Fishkin is also truly transparent. A lot of companies in the high-tech world claim to be transparent, but most are full of it because they always celebrate the positive but never disclose or admit the negative. There are numerous such examples of these businesses reportedly breaking the law. I will not name them here, but I am sure readers will remember the stories from the headlines over the past few years.
Both Moz and Fishkin himself, however, are indeed transparent. Moz publishes annual company reports on the blog stating the good and bad even though, as a private company, it never needs to do so. More importantly, Fishkin writes highly personal and honest accounts of the highs, lows, and mental tolls of growing and running a company. His genuineness and openness have inspired countless digital marketers and startup founders.
If there is anyone who deserves a nice, long vacation after many years of hard work, it is Rand Fishkin.
In August, Ad Contrarian Bob Hoffman published “Bad Men: How Advertising Went From A Minor Annoyance To A Major Menace.” There are certain things that you are only allowed to say when you are retired. Hoffman says them all and more. But after years of being a caustic blogger who criticizes the advertising industry, Hoffman graduated this year into important social commentary and advocacy with his latest writings.
Hoffman’s book explores the world of ad tech in which ad fraud reportedly wastes or even steals billions of dollars, personal information is being harvested and sold in the practice of ‘marketing surveillance’, and legitimate publishers are losing money due to ad spends being automatically directed towards the cheapest – and often the most dangerous – websites on the internet.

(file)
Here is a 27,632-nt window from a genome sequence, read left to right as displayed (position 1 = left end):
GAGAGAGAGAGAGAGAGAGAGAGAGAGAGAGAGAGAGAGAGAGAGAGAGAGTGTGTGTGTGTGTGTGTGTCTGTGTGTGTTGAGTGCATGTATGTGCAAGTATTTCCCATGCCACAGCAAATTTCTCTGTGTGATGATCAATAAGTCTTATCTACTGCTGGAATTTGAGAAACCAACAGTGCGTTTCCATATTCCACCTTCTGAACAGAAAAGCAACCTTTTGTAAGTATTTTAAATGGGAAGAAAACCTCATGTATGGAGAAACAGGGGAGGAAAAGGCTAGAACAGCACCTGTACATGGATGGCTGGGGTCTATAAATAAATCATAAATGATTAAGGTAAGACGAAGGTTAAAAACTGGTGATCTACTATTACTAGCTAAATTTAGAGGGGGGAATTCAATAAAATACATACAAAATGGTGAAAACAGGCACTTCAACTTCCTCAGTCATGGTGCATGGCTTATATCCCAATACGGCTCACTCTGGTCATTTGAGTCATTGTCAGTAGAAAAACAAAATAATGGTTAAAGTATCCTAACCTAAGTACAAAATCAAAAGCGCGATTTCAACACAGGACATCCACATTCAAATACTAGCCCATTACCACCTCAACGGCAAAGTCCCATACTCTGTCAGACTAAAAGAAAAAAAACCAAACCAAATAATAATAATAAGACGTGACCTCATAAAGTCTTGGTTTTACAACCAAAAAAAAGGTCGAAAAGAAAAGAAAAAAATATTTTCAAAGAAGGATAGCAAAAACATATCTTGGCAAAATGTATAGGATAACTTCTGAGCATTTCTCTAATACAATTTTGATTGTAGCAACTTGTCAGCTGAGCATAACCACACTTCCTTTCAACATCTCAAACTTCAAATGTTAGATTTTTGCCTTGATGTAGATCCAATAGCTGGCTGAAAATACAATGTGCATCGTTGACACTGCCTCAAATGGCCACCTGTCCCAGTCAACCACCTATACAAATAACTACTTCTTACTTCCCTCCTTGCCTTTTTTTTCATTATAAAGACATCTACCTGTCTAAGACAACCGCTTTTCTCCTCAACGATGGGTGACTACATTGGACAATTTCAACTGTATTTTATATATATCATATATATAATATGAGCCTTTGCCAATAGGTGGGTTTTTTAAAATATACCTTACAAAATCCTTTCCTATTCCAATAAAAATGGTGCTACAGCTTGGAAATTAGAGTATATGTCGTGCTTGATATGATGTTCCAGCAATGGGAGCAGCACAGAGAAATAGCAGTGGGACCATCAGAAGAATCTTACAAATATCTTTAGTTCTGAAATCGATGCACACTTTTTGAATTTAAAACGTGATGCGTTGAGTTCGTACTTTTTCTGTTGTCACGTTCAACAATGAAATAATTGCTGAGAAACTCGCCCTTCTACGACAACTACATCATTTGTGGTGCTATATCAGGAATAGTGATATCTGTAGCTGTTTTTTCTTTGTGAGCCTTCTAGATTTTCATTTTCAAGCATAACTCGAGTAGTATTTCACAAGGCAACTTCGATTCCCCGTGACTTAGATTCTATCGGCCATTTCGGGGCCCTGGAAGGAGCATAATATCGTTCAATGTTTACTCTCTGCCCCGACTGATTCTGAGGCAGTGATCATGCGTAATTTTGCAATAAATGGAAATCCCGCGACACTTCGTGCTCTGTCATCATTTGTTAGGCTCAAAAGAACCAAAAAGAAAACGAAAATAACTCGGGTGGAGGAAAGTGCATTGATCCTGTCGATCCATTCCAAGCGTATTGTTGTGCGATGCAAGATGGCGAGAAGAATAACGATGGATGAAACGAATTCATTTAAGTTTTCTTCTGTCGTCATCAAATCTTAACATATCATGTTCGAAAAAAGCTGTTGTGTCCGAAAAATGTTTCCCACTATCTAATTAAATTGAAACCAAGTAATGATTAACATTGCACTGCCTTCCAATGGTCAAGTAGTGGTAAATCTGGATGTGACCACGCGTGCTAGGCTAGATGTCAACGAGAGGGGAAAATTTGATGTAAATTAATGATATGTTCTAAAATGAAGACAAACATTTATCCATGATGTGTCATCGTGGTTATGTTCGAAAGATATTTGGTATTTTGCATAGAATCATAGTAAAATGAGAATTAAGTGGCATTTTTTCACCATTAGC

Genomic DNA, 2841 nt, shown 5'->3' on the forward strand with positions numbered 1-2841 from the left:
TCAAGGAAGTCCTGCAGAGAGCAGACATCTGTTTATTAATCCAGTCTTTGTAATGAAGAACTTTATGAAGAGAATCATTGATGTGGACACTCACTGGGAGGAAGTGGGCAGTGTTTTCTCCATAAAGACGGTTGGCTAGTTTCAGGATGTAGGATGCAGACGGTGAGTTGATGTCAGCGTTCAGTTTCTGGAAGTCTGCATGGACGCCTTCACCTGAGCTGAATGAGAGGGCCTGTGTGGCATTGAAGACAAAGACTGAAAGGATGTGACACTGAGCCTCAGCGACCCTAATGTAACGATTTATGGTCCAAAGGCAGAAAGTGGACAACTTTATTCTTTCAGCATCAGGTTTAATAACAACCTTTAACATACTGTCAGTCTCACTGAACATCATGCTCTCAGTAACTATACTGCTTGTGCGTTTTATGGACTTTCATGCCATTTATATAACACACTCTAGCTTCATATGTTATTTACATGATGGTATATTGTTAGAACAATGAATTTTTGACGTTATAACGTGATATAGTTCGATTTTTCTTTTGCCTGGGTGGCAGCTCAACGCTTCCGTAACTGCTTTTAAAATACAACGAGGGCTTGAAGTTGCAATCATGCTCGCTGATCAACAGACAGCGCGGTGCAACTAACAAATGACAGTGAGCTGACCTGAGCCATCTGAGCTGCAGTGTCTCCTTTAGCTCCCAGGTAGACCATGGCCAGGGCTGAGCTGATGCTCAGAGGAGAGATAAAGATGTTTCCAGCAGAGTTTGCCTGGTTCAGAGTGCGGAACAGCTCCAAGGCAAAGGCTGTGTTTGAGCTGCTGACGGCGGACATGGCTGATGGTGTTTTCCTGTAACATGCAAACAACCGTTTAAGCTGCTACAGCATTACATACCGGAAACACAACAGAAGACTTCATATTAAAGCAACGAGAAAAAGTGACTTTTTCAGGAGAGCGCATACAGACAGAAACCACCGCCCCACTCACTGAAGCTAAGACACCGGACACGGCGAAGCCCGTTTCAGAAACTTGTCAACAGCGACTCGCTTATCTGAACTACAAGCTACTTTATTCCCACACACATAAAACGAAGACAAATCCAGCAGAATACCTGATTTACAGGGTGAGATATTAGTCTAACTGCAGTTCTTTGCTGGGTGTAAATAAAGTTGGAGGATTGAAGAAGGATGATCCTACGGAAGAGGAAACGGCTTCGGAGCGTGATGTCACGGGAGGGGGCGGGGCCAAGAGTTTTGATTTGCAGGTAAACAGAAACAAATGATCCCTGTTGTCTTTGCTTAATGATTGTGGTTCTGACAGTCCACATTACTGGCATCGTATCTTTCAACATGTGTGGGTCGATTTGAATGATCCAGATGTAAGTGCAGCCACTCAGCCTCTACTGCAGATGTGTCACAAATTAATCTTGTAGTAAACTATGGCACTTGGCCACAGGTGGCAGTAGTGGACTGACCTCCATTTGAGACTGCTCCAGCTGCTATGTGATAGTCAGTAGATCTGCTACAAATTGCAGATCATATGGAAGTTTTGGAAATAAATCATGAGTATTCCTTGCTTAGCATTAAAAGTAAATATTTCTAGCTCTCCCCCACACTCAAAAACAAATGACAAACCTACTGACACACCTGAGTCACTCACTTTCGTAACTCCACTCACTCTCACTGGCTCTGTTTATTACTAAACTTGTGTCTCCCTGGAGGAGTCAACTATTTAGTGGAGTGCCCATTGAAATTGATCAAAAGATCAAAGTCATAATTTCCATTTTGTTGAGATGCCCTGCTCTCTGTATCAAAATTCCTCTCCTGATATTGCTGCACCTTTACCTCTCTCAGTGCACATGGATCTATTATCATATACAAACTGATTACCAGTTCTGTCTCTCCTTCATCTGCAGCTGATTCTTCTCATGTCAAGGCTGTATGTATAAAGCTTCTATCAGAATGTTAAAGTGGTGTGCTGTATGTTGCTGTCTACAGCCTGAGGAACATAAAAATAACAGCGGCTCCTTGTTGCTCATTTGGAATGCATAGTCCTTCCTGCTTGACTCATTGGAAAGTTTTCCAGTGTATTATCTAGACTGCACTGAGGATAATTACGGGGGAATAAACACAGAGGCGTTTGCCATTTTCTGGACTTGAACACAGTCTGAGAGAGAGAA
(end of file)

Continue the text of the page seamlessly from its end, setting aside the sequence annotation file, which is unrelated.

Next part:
All of this, Hoffman argues, is threatening democracy. Even if you do not agree, his book is worth a read.
In October, the world saw some of the most ingenious creative campaigns of the year, focusing on the releases of the new version of the horror film IT and the second series of the Netflix drama Stranger Things. In Germany, Burger King ambushed McDonalds by showing this message during the end credits of the premiere of IT: ‘The Moral is: Never Trust a Clown… Burger King’. Burger King’s flagship Leicester Square restaurant in London also gave free Whoppers to people dressed as clowns for Halloween.
Also that month, many brands partnered with Netflix for campaigns that highlighted the horror aspects and eighties callbacks of Stranger Things 2. Reebok and Ghostbusters, two of the things that exemplify that decade, created a special trainer that references the program. Spotify created playlists based on the 13 main characters. Lyft gave surprise Stranger Things-inspired rides to people in Los Angeles and Philadelphia. Eggo, the favorite waffle of one of the leads, developed recipes based on the show. Topshop in the UK had Stranger Things clothing as well as a themed window installation and a tribute to a deceased character.
In November, the 3% Movement held its annual conference in New York City. At a time when the political, entertainment, and business worlds are undergoing extensive self-examinations of the relationships and interactions between men and women, the work of this group is more important than ever.